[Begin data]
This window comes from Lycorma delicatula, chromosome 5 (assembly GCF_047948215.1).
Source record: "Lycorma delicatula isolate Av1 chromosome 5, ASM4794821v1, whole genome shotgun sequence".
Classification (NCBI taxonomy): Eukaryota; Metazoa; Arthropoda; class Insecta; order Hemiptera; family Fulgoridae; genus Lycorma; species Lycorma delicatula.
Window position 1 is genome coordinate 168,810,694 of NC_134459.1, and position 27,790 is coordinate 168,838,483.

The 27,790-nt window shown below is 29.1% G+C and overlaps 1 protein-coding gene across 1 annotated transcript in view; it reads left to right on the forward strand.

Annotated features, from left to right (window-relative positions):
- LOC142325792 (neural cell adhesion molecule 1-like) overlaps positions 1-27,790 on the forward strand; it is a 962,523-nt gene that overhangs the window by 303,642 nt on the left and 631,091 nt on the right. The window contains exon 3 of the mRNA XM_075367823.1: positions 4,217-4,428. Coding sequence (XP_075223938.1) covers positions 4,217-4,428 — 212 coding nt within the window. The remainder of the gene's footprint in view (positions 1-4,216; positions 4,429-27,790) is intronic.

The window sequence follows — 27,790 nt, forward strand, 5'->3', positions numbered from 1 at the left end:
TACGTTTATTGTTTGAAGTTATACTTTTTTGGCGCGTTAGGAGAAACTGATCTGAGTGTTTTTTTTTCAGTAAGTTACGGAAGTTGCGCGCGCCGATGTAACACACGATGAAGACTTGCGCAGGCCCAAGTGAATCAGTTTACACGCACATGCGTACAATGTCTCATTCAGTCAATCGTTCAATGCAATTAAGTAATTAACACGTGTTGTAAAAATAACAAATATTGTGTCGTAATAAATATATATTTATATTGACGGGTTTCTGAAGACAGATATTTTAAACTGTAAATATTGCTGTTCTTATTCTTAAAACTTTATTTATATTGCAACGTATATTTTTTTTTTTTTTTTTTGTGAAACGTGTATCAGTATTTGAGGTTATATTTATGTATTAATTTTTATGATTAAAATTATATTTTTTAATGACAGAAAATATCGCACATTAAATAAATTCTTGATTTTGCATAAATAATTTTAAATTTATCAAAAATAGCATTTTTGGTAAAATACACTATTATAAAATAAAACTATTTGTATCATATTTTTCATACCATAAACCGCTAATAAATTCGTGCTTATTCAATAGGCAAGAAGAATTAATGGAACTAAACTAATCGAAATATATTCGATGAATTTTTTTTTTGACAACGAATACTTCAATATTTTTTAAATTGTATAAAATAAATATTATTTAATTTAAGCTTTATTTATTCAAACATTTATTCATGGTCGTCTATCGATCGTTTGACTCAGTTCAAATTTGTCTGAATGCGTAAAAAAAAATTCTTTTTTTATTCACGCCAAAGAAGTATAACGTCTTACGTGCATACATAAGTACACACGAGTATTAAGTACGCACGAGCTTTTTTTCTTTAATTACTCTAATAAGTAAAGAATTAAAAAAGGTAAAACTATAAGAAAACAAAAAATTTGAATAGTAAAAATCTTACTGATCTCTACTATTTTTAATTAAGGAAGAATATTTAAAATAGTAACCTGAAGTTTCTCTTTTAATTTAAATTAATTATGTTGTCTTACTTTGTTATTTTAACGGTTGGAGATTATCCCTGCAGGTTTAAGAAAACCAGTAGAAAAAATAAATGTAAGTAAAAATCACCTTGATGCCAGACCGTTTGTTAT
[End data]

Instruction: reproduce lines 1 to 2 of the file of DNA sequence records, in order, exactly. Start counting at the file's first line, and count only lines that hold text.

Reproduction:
This window comes from Lycorma delicatula, chromosome 5 (assembly GCF_047948215.1).
Source record: "Lycorma delicatula isolate Av1 chromosome 5, ASM4794821v1, whole genome shotgun sequence".